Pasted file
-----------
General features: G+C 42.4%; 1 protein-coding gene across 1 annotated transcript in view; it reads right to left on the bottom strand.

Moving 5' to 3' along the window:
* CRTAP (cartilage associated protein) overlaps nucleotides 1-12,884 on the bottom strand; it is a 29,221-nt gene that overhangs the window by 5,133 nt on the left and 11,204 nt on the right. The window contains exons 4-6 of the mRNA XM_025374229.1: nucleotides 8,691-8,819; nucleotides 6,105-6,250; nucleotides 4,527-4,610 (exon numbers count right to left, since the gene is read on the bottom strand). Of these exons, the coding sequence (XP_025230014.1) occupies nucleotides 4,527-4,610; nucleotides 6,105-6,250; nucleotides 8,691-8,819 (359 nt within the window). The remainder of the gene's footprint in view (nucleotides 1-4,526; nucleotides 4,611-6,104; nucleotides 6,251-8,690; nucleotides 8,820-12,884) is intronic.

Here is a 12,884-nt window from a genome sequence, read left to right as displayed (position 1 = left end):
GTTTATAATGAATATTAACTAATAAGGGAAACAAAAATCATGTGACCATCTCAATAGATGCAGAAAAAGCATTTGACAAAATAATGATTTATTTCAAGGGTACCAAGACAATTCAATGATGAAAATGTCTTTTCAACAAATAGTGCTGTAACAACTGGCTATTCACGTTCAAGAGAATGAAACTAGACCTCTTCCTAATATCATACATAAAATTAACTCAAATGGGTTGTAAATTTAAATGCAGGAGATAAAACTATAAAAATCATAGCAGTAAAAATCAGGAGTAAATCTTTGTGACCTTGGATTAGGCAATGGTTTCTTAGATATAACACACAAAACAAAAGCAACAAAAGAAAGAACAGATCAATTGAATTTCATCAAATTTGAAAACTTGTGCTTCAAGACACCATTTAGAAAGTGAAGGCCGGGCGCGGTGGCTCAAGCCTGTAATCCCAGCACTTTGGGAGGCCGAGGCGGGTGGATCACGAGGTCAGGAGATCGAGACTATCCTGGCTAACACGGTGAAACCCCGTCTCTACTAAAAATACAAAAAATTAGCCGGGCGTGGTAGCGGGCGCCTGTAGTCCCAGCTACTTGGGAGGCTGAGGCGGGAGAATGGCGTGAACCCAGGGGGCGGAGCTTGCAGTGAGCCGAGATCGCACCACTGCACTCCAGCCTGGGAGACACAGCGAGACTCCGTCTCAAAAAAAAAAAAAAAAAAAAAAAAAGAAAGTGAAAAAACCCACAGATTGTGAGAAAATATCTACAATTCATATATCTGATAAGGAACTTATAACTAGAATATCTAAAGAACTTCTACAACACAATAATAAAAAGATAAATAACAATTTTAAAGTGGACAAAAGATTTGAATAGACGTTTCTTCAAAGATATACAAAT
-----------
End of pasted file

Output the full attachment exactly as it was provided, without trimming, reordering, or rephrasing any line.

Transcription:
General features: G+C 42.4%; 1 protein-coding gene across 1 annotated transcript in view; it reads right to left on the bottom strand.

Moving 5' to 3' along the window:
* CRTAP (cartilage associated protein) overlaps nucleotides 1-12,884 on the bottom strand; it is a 29,221-nt gene that overhangs the window by 5,133 nt on the left and 11,204 nt on the right. The window contains exons 4-6 of the mRNA XM_025374229.1: nucleotides 8,691-8,819; nucleotides 6,105-6,250; nucleotides 4,527-4,610 (exon numbers count right to left, since the gene is read on the bottom strand). Of these exons, the coding sequence (XP_025230014.1) occupies nucleotides 4,527-4,610; nucleotides 6,105-6,250; nucleotides 8,691-8,819 (359 nt within the window). The remainder of the gene's footprint in view (nucleotides 1-4,526; nucleotides 4,611-6,104; nucleotides 6,251-8,690; nucleotides 8,820-12,884) is intronic.

Here is a 12,884-nt window from a genome sequence, read left to right as displayed (position 1 = left end):
GTTTATAATGAATATTAACTAATAAGGGAAACAAAAATCATGTGACCATCTCAATAGATGCAGAAAAAGCATTTGACAAAATAATGATTTATTTCAAGGGTACCAAGACAATTCAATGATGAAAATGTCTTTTCAACAAATAGTGCTGTAACAACTGGCTATTCACGTTCAAGAGAATGAAACTAGACCTCTTCCTAATATCATACATAAAATTAACTCAAATGGGTTGTAAATTTAAATGCAGGAGATAAAACTATAAAAATCATAGCAGTAAAAATCAGGAGTAAATCTTTGTGACCTTGGATTAGGCAATGGTTTCTTAGATATAACACACAAAACAAAAGCAACAAAAGAAAGAACAGATCAATTGAATTTCATCAAATTTGAAAACTTGTGCTTCAAGACACCATTTAGAAAGTGAAGGCCGGGCGCGGTGGCTCAAGCCTGTAATCCCAGCACTTTGGGAGGCCGAGGCGGGTGGATCACGAGGTCAGGAGATCGAGACTATCCTGGCTAACACGGTGAAACCCCGTCTCTACTAAAAATACAAAAAATTAGCCGGGCGTGGTAGCGGGCGCCTGTAGTCCCAGCTACTTGGGAGGCTGAGGCGGGAGAATGGCGTGAACCCAGGGGGCGGAGCTTGCAGTGAGCCGAGATCGCACCACTGCACTCCAGCCTGGGAGACACAGCGAGACTCCGTCTCAAAAAAAAAAAAAAAAAAAAAAAAAGAAAGTGAAAAAACCCACAGATTGTGAGAAAATATCTACAATTCATATATCTGATAAGGAACTTATAACTAGAATATCTAAAGAACTTCTACAACACAATAATAAAAAGATAAATAACAATTTTAAAGTGGACAAAAGATTTGAATAGACGTTTCTTCAAAGATATACAAAT